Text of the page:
And it came to pass, when the time was come that he should be received up, he steadfastly set his face to go to Jerusalem,…
Among the various difficulties in this passage that have been the subject of exegetical debate, we may clearly discern three important lessons.
I. OUR WISDOM IN FRONT OF APPARENT EVIL. At this time our Lord had before him the dark days which would bring his ministry to a close. The contemplation of them had evidently gone down deep into his own mind, but he found none to share the thought or to sympathize with him in the prospect. He asked his disciples to let these things "sink down into their ears" (ver. 44), but they understood him not. He was the sole possessor of the great secret of his coming sorrow, struggle, and death. How did he face it? With an immovable resoluteness of soul. "He steadfastly set his face to go up to Jerusalem." What reason have we to be thankful for that holy and noble tenacity of spirit! Could anything less strong than that have carried him, unscathed, through all that followed? And if there had been any, even the slightest failure, what would have been the consequences to our race? When we have to face a future of pain, or of separation and attendant loneliness and single-handedness of struggle, or of strong and sustained temptation, in what spirit shall we face that? In the temper of calm and devout resoluteness; with a full and fixed determination to go bravely and unfalteringly through, shrinking from no suffering, enduring the worst that man can inflict, yielding nothing to the enemy of our soul. An unflinching resoluteness will do great things for us.
1. It will save us from much suffering; for cowardice and apprehension do not simply add to human wretchedness; they multiply it.
2. It will save us from the chief peril and go far to secure us the victory. The greatest of all perils before us is that of recreancy, uufaithfulness to our own convictions. An unstable mind is only too likely to be guilty of it. A resolute spirit is almost certain to escape it.
3. It will place us by the side of our Divine Leader and of the noblest of his followers. We shall be treading in the footsteps of him who "steadfastly set his face," etc., and who went up to that city of martyrs and gloriously triumphed there.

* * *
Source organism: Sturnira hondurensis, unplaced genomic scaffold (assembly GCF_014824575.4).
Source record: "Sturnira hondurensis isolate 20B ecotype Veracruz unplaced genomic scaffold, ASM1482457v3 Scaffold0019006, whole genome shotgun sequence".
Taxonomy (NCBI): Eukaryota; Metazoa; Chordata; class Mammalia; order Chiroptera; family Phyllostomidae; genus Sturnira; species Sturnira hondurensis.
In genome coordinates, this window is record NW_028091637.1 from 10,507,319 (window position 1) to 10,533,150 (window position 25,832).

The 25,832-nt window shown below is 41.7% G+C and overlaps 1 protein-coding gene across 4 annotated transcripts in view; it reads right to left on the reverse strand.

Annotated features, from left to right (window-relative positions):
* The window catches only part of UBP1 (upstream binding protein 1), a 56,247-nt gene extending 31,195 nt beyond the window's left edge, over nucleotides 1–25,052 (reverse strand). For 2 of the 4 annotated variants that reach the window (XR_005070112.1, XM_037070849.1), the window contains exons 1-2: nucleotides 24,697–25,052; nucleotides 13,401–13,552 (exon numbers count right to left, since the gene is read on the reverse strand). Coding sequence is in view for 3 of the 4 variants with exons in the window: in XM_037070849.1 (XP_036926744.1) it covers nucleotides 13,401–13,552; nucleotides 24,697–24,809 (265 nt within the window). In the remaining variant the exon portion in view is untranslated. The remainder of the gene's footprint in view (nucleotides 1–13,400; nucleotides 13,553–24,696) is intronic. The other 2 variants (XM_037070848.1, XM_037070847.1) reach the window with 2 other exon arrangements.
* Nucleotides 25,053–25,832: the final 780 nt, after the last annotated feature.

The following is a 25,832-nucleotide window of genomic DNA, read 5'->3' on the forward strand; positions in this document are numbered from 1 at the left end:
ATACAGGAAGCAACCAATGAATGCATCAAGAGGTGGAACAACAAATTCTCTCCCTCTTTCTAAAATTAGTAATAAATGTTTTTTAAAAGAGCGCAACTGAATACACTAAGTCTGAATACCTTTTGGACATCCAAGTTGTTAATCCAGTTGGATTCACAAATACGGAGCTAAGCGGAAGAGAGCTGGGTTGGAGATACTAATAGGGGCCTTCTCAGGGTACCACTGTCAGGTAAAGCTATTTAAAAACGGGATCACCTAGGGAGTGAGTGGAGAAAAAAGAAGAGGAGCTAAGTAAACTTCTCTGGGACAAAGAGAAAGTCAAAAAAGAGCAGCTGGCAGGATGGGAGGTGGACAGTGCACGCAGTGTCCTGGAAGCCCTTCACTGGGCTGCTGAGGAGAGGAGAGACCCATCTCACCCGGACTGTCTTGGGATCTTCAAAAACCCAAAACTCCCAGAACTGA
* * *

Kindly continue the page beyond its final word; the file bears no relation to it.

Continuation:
II. OUR DUTY IN THE PRESENCE OF A PROFESSED PROPHET. "They did not receive him;... They went to another village." How much is contained, in these simple words, of human folly and privation! These villagers were profoundly prejudiced against Christ, and declined absolutely to see what he could do, to hear what he would say. They would not "judge for themselves" on the evidence ready to be furnished. Anti consequently they suffered a great privation. The great Healer and Teacher of mankind went another way; their sick went unhealed, their souls went unenlightened, while Divine tenderness and truth found other hearts and homes. Often since then has Christ gone, in the person of some one of his prophets or spokesmen, to the city, to the village, to the home, to the individual heart, and offered his truth, his grace, his salvation. But deep-seated prejudice, or strong material interests, or keen love of pleasure, has barred the way. He has not been received. And as he does not force an entrance anywhere, he has gone elsewhere; he has passed by, and all the treasure of his truth has been unpossessed, all the blessedness of his salvation unknown. Of what unimaginable good, of what highest heritage, does human folly deprive itself!
III. OUR DANGER OF MISTAKING THE LOWER FOR THE HIGHER FEELING. The apostles, James and John, gave vent to a burst of strong resentment, and proposed to have a severe punishment inflicted. They supposed themselves to be actuated by an honourable and acceptable indignation. But Jesus "turned, and rebuked them;" they were entirely mistaken; their feeling was not that of pure indignation, it was tainted by an unholy irritation against men who would not receive them and their Master; moreover, the desire for immediate punishment was to give place, under Christian teaching, to a determination to win to a better way. Not extinction but reformation, not the infliction of the death which is due but the conferring of the life which is undeserved, not rigorous exaction but patient pity, not the folded fist of law but the open and extended hand of helpfulness, is the Christian thing. When we find ourselves giving way to wrath and proposing punishment, we do well to ask ourselves whether we are sure we know the "spirit we are of," and whether there is not a "more excellent way" for Christian feet to tread. - C.
Parallel VersesKJV: And it came to pass, when the time was come that he should be received up, he stedfastly set his face to go to Jerusalem,